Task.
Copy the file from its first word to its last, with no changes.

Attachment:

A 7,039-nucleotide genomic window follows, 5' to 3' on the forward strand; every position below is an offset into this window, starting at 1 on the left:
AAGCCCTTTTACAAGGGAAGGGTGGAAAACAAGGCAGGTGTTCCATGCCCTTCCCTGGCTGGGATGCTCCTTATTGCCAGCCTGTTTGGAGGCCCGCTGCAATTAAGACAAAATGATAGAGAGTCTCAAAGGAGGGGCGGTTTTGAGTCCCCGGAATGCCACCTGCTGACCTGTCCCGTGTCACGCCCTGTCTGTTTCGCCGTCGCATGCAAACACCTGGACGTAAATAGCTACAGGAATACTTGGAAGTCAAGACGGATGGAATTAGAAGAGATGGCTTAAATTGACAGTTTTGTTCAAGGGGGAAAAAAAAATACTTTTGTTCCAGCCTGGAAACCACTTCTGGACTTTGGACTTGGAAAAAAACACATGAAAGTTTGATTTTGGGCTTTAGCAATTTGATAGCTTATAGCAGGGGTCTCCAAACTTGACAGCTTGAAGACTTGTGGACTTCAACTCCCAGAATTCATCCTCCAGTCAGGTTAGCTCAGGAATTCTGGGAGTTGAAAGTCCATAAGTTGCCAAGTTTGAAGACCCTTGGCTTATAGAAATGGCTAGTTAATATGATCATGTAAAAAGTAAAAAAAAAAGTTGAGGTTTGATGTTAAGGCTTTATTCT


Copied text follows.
A 7,039-nucleotide genomic window follows, 5' to 3' on the forward strand; every position below is an offset into this window, starting at 1 on the left:
AAGCCCTTTTACAAGGGAAGGGTGGAAAACAAGGCAGGTGTTCCATGCCCTTCCCTGGCTGGGATGCTCCTTATTGCCAGCCTGTTTGGAGGCCCGCTGCAATTAAGACAAAATGATAGAGAGTCTCAAAGGAGGGGCGGTTTTGAGTCCCCGGAATGCCACCTGCTGACCTGTCCCGTGTCACGCCCTGTCTGTTTCGCCGTCGCATGCAAACACCTGGACGTAAATAGCTACAGGAATACTTGGAAGTCAAGACGGATGGAATTAGAAGAGATGGCTTAAATTGACAGTTTTGTTCAAGGGGGAAAAAAAAATACTTTTGTTCCAGCCTGGAAACCACTTCTGGACTTTGGACTTGGAAAAAAACACATGAAAGTTTGATTTTGGGCTTTAGCAATTTGATAGCTTATAGCAGGGGTCTCCAAACTTGACAGCTTGAAGACTTGTGGACTTCAACTCCCAGAATTCATCCTCCAGTCAGGTTAGCTCAGGAATTCTGGGAGTTGAAAGTCCATAAGTTGCCAAGTTTGAAGACCCTTGGCTTATAGAAATGGCTAGTTAATATGATCATGTAAAAAGTAAAAAAAAAAGTTGAGGTTTGATGTTAAGGCTTTATTCT